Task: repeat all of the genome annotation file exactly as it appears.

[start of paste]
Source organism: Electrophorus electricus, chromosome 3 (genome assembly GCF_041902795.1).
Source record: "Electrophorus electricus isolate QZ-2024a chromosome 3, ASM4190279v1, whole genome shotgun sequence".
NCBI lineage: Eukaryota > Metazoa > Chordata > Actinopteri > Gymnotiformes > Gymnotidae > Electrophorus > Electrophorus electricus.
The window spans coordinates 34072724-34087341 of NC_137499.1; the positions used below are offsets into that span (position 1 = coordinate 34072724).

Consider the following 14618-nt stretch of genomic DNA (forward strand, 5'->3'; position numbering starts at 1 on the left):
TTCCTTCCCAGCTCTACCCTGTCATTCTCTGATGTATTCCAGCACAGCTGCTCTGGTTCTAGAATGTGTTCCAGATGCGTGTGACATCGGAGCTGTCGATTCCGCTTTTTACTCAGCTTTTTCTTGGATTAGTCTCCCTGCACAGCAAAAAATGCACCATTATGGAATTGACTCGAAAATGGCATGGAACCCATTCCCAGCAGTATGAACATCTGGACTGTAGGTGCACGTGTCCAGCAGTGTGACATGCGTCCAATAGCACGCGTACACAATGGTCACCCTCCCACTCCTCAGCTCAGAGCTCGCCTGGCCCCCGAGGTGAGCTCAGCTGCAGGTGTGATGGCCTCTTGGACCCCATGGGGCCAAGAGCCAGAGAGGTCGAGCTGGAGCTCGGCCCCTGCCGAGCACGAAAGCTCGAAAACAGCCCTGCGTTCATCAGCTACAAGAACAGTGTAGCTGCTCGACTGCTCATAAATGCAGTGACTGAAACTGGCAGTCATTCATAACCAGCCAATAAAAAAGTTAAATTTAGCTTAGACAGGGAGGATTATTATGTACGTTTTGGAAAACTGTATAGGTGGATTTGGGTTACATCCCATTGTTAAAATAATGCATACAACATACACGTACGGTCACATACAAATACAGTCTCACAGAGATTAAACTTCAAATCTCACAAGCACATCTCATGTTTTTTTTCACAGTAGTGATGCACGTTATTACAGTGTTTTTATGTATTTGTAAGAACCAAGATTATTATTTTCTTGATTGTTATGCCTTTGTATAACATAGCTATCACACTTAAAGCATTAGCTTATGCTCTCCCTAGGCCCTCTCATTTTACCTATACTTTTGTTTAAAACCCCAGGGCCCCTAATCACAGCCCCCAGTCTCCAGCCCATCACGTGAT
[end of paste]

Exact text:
Source organism: Electrophorus electricus, chromosome 3 (genome assembly GCF_041902795.1).
Source record: "Electrophorus electricus isolate QZ-2024a chromosome 3, ASM4190279v1, whole genome shotgun sequence".
NCBI lineage: Eukaryota > Metazoa > Chordata > Actinopteri > Gymnotiformes > Gymnotidae > Electrophorus > Electrophorus electricus.
The window spans coordinates 34072724-34087341 of NC_137499.1; the positions used below are offsets into that span (position 1 = coordinate 34072724).

Consider the following 14618-nt stretch of genomic DNA (forward strand, 5'->3'; position numbering starts at 1 on the left):
TTCCTTCCCAGCTCTACCCTGTCATTCTCTGATGTATTCCAGCACAGCTGCTCTGGTTCTAGAATGTGTTCCAGATGCGTGTGACATCGGAGCTGTCGATTCCGCTTTTTACTCAGCTTTTTCTTGGATTAGTCTCCCTGCACAGCAAAAAATGCACCATTATGGAATTGACTCGAAAATGGCATGGAACCCATTCCCAGCAGTATGAACATCTGGACTGTAGGTGCACGTGTCCAGCAGTGTGACATGCGTCCAATAGCACGCGTACACAATGGTCACCCTCCCACTCCTCAGCTCAGAGCTCGCCTGGCCCCCGAGGTGAGCTCAGCTGCAGGTGTGATGGCCTCTTGGACCCCATGGGGCCAAGAGCCAGAGAGGTCGAGCTGGAGCTCGGCCCCTGCCGAGCACGAAAGCTCGAAAACAGCCCTGCGTTCATCAGCTACAAGAACAGTGTAGCTGCTCGACTGCTCATAAATGCAGTGACTGAAACTGGCAGTCATTCATAACCAGCCAATAAAAAAGTTAAATTTAGCTTAGACAGGGAGGATTATTATGTACGTTTTGGAAAACTGTATAGGTGGATTTGGGTTACATCCCATTGTTAAAATAATGCATACAACATACACGTACGGTCACATACAAATACAGTCTCACAGAGATTAAACTTCAAATCTCACAAGCACATCTCATGTTTTTTTTCACAGTAGTGATGCACGTTATTACAGTGTTTTTATGTATTTGTAAGAACCAAGATTATTATTTTCTTGATTGTTATGCCTTTGTATAACATAGCTATCACACTTAAAGCATTAGCTTATGCTCTCCCTAGGCCCTCTCATTTTACCTATACTTTTGTTTAAAACCCCAGGGCCCCTAATCACAGCCCCCAGTCTCCAGCCCATCACGTGAT